When you think of planting spring bulbs in fall, chances are you envision placing them in neat rows or clusters between perennials, under roses or around shrubs. You can do that, for sure, but you also should consider naturalizing them.
To naturalize bulbs simply means to plant them in such a way so they appear to have sprouted without any human intervention. That means no single-file planting (an unfortunate practice even if not naturalizing) or carefully orchestrated groupings.
Naturalizing can be accomplished in established beds and borders or in barren sections of the yard. Sometimes, if considered carefully, it can even be done right in the lawn. The goal is to keep things informal and maintain the illusion that the whole thing was unplanned.
When planting in the lawn, it’s important to select only bulbs that bloom early or very early because, as with all bulb plants, their foliage must not be cut down until it withers and browns on its own. That’s because leaves serve a vital purpose, working hard to photosynthesize, or produce food to use for energy in order to bloom the following year. If you cut them back too soon, you’ll essentially starve your plants. And since you probably won’t want to be the only neighbor on the block with foot-tall grass because you’re waiting for your tulips to die back before taking out the mower, it’s best to avoid plants that will grow into lawn season.
The best bulbs for naturalizing are ones that will multiply and gradually spread out over the years. Good choices for use in the lawn are snowdrops, white squill, crocus, grape hyacinth, glory of the snow, blue squill and early daffodils, such as February gold.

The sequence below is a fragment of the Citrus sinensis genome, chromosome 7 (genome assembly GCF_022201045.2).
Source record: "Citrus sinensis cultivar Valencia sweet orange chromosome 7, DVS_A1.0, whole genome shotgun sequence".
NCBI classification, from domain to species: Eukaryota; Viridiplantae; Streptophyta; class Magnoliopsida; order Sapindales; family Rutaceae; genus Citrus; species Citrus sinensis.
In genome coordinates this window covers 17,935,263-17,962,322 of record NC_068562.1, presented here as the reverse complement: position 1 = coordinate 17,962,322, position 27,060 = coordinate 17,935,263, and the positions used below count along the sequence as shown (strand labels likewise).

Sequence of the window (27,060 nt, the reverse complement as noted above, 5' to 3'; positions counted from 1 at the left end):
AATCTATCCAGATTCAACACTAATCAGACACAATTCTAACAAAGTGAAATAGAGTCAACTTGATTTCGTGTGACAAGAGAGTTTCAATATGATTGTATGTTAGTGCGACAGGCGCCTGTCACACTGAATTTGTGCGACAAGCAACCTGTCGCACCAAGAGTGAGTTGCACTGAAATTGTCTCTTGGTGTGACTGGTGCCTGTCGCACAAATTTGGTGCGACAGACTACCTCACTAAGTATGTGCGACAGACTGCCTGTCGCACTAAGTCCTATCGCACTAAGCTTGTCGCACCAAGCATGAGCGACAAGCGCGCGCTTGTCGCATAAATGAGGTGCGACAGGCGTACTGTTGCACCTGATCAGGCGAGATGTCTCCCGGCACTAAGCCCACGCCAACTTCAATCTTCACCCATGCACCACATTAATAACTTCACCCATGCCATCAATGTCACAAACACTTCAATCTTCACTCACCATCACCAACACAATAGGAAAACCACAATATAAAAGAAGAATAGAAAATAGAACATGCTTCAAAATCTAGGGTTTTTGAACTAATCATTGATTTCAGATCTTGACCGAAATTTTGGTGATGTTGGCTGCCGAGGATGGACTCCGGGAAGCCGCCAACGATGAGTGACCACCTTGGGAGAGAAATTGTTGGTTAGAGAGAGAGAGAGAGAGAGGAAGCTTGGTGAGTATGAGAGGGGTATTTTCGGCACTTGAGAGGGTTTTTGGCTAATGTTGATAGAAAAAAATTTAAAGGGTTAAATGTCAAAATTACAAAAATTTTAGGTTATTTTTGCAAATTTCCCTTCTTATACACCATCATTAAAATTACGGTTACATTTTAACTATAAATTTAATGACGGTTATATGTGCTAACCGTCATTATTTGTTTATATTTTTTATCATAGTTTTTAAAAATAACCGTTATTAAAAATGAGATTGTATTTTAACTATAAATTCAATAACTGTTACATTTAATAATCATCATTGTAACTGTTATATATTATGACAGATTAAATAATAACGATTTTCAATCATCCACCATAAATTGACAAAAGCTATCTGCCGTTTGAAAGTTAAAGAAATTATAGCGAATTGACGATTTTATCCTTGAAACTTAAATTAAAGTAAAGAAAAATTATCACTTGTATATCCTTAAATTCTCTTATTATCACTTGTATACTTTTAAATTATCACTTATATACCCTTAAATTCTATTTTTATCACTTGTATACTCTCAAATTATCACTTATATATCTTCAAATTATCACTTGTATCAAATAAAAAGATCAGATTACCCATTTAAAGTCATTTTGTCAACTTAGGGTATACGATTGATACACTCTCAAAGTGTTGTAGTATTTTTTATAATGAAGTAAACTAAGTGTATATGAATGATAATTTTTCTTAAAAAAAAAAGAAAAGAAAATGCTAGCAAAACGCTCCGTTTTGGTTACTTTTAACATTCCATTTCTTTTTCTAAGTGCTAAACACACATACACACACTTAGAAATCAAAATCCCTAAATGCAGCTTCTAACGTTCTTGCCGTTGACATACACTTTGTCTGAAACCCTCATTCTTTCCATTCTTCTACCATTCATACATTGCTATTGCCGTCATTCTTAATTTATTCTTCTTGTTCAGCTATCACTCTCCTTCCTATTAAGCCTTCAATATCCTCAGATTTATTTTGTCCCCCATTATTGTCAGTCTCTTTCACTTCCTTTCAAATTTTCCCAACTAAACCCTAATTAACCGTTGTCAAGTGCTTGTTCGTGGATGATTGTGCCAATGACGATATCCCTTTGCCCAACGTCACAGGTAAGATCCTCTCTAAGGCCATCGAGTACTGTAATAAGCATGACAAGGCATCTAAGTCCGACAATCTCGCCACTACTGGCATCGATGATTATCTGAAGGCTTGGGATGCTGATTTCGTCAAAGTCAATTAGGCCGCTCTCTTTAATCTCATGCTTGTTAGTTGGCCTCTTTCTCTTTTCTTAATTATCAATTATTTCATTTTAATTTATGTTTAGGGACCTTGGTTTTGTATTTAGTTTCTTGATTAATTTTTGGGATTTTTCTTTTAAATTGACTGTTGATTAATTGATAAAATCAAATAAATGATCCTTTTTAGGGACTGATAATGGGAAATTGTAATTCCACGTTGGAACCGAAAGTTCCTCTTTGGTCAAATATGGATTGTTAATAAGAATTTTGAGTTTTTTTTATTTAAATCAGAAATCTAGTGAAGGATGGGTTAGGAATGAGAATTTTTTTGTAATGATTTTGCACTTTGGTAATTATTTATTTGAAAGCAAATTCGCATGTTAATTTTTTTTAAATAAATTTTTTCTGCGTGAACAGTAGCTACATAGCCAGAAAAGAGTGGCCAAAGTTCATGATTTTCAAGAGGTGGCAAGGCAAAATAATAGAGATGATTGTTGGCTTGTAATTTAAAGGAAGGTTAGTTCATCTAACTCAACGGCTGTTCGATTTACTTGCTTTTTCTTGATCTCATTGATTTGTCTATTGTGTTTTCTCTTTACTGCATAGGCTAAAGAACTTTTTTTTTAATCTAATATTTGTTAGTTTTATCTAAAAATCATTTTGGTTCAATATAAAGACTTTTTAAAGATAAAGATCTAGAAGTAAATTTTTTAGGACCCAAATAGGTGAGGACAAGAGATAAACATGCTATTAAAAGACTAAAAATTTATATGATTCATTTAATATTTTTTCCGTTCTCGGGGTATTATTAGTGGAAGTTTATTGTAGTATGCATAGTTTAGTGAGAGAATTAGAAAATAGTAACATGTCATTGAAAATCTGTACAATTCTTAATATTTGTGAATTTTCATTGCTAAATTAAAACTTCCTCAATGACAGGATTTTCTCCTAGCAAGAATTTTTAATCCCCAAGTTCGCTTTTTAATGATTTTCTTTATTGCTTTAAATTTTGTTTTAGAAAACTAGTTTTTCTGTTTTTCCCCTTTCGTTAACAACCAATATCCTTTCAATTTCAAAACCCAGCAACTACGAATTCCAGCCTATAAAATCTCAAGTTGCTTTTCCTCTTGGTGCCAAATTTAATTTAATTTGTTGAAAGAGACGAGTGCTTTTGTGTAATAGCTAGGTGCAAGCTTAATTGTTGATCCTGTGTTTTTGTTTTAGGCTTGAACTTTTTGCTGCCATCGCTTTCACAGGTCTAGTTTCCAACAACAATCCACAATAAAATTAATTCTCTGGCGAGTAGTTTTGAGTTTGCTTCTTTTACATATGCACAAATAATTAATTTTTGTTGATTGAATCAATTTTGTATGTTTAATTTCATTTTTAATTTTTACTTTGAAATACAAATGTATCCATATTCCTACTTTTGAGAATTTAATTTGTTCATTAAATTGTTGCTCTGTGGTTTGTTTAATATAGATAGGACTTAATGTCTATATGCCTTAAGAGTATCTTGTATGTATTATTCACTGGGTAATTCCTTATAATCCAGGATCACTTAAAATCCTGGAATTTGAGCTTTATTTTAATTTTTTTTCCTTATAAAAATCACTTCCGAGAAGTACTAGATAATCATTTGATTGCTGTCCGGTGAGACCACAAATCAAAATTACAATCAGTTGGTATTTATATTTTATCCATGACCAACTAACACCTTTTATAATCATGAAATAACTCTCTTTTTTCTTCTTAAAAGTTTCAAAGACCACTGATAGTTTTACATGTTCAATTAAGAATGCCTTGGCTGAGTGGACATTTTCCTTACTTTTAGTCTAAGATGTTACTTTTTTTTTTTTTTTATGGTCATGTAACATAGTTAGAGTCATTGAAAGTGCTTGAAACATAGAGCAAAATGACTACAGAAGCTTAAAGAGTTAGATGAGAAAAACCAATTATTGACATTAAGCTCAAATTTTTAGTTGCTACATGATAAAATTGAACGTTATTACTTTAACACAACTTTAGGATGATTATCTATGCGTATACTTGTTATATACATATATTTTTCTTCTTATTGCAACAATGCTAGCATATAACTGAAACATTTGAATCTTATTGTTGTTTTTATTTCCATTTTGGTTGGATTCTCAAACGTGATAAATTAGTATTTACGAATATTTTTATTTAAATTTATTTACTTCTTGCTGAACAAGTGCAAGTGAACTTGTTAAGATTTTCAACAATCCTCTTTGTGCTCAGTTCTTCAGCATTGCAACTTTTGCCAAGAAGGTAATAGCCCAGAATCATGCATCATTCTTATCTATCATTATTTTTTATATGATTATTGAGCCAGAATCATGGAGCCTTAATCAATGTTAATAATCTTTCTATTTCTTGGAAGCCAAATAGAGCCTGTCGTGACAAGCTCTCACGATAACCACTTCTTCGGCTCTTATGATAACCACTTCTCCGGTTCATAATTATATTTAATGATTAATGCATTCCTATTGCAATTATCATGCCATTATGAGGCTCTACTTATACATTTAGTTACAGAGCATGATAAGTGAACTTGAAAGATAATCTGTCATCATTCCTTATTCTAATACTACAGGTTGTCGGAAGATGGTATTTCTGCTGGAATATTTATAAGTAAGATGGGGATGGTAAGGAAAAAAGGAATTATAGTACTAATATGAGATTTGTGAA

The simplest — and most fun — way to naturalize is to toss handfuls of bulbs into the air and plant them exactly where they land, with a little readjustment if necessary. The goal is to create drifts instead of rows or clusters.
To organize the chaos a bit, you might outline an area with a garden hose or rope and stand in it when you toss your bulbs. If you’re creating a mixed bed, toss the larger bulbs first and work your way down to the smallest. Stand back and assess your handiwork. Reposition for spacing, if necessary, and set them pointy end up. For extra informality, set a few bulbs outside the boundary, just for good measure.
When all your bulbs are in place, dig them in, one by one, using a spade, bulb planter or auger, taking care to observe recommended planting depths for each bulb. Add a half-teaspoon of granulated 5-10-5 fertilizer to each planting hole, along with a small handful of crushed oyster shells to discourage squirrels and other critters from disturbing your handiwork. There are no guarantees when it comes to critters, but they do find the texture of the shells irritating and will find it unpleasant to dig there. As a bonus, the shells will leach nutrients into the ground that will nourish the bulbs.
Cover bulbs with soil, tamp down and water well. Then sit back and wait for the compliments to roll in come spring.